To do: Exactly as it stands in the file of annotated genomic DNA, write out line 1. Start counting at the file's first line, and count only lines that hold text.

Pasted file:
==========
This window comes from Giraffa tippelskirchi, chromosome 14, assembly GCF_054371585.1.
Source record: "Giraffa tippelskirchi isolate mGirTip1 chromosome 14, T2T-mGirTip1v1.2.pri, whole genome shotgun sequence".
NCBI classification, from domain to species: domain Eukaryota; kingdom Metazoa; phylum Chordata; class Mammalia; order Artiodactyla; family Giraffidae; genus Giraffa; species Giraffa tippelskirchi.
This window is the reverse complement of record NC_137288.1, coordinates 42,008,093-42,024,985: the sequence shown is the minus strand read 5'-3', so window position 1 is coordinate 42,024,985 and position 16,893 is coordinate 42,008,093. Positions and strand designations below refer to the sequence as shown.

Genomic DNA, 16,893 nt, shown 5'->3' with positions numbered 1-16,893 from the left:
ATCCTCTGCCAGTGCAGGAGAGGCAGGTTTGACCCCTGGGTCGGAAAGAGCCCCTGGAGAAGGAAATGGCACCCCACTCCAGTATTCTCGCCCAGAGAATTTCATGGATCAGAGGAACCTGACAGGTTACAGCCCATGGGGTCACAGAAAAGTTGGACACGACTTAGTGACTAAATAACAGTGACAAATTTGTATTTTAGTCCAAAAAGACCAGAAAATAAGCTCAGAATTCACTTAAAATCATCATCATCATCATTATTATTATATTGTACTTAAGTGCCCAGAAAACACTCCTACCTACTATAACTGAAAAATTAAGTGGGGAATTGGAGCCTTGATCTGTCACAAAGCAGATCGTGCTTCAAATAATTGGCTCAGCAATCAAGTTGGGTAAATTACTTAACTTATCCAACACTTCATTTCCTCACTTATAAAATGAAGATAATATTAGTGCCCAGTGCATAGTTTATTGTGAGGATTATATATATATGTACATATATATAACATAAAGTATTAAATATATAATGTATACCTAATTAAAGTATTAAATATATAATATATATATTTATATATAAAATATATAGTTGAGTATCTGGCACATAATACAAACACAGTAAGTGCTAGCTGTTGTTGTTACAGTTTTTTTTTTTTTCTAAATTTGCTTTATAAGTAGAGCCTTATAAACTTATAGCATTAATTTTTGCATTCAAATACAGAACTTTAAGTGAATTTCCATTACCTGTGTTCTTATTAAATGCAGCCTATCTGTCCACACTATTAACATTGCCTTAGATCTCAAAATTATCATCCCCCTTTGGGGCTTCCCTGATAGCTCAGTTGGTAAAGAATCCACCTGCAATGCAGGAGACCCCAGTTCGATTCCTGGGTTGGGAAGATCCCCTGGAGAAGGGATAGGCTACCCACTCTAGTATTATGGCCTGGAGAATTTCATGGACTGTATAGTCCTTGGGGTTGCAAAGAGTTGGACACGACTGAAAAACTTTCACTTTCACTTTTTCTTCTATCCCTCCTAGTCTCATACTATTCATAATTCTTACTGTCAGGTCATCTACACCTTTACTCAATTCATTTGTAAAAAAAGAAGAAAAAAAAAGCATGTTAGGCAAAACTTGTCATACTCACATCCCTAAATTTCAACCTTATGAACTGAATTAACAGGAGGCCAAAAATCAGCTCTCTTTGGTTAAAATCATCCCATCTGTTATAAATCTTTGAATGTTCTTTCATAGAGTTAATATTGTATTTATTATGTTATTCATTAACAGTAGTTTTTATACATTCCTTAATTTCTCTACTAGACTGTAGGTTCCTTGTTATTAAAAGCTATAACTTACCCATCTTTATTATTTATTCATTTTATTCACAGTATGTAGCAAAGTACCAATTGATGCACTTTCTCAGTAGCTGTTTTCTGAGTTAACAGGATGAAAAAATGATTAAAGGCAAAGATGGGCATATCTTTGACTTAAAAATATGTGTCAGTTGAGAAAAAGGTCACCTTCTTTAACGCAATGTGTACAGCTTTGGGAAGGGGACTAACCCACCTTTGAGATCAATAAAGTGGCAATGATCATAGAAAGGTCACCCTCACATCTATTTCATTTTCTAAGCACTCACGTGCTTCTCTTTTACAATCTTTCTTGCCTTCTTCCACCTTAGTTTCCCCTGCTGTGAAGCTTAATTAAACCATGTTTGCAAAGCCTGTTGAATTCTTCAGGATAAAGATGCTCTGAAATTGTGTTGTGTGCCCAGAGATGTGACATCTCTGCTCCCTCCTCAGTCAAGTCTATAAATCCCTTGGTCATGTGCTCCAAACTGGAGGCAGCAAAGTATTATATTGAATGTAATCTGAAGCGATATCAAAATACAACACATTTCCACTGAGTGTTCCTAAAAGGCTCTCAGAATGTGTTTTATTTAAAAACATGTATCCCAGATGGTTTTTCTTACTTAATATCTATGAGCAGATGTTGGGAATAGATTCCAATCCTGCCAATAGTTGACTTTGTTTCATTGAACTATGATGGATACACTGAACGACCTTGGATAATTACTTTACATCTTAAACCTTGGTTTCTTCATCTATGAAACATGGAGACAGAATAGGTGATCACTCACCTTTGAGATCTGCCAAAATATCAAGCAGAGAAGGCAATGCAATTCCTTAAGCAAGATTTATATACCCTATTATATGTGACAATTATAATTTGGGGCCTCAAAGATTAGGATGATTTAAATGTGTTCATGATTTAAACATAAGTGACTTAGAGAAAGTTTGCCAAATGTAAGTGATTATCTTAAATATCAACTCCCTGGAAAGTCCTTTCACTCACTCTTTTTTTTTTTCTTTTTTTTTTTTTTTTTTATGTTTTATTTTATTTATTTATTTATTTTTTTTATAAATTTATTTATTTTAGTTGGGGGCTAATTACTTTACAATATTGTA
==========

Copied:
This window comes from Giraffa tippelskirchi, chromosome 14, assembly GCF_054371585.1.